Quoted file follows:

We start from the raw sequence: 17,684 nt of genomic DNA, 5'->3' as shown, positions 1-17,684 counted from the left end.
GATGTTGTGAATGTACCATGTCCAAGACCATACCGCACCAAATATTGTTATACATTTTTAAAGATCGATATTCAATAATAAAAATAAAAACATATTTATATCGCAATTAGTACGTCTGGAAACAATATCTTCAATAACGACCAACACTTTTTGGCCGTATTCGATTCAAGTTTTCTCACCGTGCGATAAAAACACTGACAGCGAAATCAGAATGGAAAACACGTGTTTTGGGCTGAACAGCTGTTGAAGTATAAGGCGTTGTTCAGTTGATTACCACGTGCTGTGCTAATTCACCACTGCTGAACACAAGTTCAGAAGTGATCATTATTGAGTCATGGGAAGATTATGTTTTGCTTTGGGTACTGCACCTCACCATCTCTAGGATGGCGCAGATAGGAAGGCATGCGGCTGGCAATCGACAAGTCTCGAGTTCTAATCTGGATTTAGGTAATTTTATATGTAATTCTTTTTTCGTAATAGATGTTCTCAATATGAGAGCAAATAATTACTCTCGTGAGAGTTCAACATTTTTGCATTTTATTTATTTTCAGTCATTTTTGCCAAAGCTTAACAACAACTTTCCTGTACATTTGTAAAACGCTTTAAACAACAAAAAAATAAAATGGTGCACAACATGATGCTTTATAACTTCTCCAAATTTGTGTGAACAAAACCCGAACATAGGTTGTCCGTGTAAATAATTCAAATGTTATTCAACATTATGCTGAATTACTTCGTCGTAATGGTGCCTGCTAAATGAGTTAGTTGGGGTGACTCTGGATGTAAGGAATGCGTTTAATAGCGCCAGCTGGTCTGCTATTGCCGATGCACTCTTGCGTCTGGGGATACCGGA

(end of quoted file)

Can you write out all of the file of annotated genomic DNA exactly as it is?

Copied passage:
We start from the raw sequence: 17,684 nt of genomic DNA, 5'->3' as shown, positions 1-17,684 counted from the left end.
GATGTTGTGAATGTACCATGTCCAAGACCATACCGCACCAAATATTGTTATACATTTTTAAAGATCGATATTCAATAATAAAAATAAAAACATATTTATATCGCAATTAGTACGTCTGGAAACAATATCTTCAATAACGACCAACACTTTTTGGCCGTATTCGATTCAAGTTTTCTCACCGTGCGATAAAAACACTGACAGCGAAATCAGAATGGAAAACACGTGTTTTGGGCTGAACAGCTGTTGAAGTATAAGGCGTTGTTCAGTTGATTACCACGTGCTGTGCTAATTCACCACTGCTGAACACAAGTTCAGAAGTGATCATTATTGAGTCATGGGAAGATTATGTTTTGCTTTGGGTACTGCACCTCACCATCTCTAGGATGGCGCAGATAGGAAGGCATGCGGCTGGCAATCGACAAGTCTCGAGTTCTAATCTGGATTTAGGTAATTTTATATGTAATTCTTTTTTCGTAATAGATGTTCTCAATATGAGAGCAAATAATTACTCTCGTGAGAGTTCAACATTTTTGCATTTTATTTATTTTCAGTCATTTTTGCCAAAGCTTAACAACAACTTTCCTGTACATTTGTAAAACGCTTTAAACAACAAAAAAATAAAATGGTGCACAACATGATGCTTTATAACTTCTCCAAATTTGTGTGAACAAAACCCGAACATAGGTTGTCCGTGTAAATAATTCAAATGTTATTCAACATTATGCTGAATTACTTCGTCGTAATGGTGCCTGCTAAATGAGTTAGTTGGGGTGACTCTGGATGTAAGGAATGCGTTTAATAGCGCCAGCTGGTCTGCTATTGCCGATGCACTCTTGCGTCTGGGGATACCGGA